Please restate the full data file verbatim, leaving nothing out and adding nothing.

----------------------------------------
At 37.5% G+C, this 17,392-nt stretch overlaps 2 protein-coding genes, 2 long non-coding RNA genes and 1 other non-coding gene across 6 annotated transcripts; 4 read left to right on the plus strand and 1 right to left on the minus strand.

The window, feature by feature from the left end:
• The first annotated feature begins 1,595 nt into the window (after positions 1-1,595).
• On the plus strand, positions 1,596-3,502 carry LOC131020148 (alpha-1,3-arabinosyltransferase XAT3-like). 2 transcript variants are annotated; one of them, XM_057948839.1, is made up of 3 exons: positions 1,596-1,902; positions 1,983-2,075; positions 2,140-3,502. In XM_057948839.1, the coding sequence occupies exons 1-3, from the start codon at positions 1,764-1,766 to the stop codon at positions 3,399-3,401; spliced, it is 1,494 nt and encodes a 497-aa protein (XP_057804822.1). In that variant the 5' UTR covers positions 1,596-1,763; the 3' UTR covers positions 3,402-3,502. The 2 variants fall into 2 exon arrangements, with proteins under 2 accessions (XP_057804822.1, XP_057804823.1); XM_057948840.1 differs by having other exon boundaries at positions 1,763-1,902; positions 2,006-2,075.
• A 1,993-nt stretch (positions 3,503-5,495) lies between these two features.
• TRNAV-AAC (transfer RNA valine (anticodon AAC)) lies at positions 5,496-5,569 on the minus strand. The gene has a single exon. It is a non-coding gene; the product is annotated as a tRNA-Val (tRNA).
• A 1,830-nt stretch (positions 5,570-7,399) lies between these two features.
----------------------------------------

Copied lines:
At 37.5% G+C, this 17,392-nt stretch overlaps 2 protein-coding genes, 2 long non-coding RNA genes and 1 other non-coding gene across 6 annotated transcripts; 4 read left to right on the plus strand and 1 right to left on the minus strand.

The window, feature by feature from the left end:
• The first annotated feature begins 1,595 nt into the window (after positions 1-1,595).
• On the plus strand, positions 1,596-3,502 carry LOC131020148 (alpha-1,3-arabinosyltransferase XAT3-like). 2 transcript variants are annotated; one of them, XM_057948839.1, is made up of 3 exons: positions 1,596-1,902; positions 1,983-2,075; positions 2,140-3,502. In XM_057948839.1, the coding sequence occupies exons 1-3, from the start codon at positions 1,764-1,766 to the stop codon at positions 3,399-3,401; spliced, it is 1,494 nt and encodes a 497-aa protein (XP_057804822.1). In that variant the 5' UTR covers positions 1,596-1,763; the 3' UTR covers positions 3,402-3,502. The 2 variants fall into 2 exon arrangements, with proteins under 2 accessions (XP_057804822.1, XP_057804823.1); XM_057948840.1 differs by having other exon boundaries at positions 1,763-1,902; positions 2,006-2,075.
• A 1,993-nt stretch (positions 3,503-5,495) lies between these two features.
• TRNAV-AAC (transfer RNA valine (anticodon AAC)) lies at positions 5,496-5,569 on the minus strand. The gene has a single exon. It is a non-coding gene; the product is annotated as a tRNA-Val (tRNA).
• A 1,830-nt stretch (positions 5,570-7,399) lies between these two features.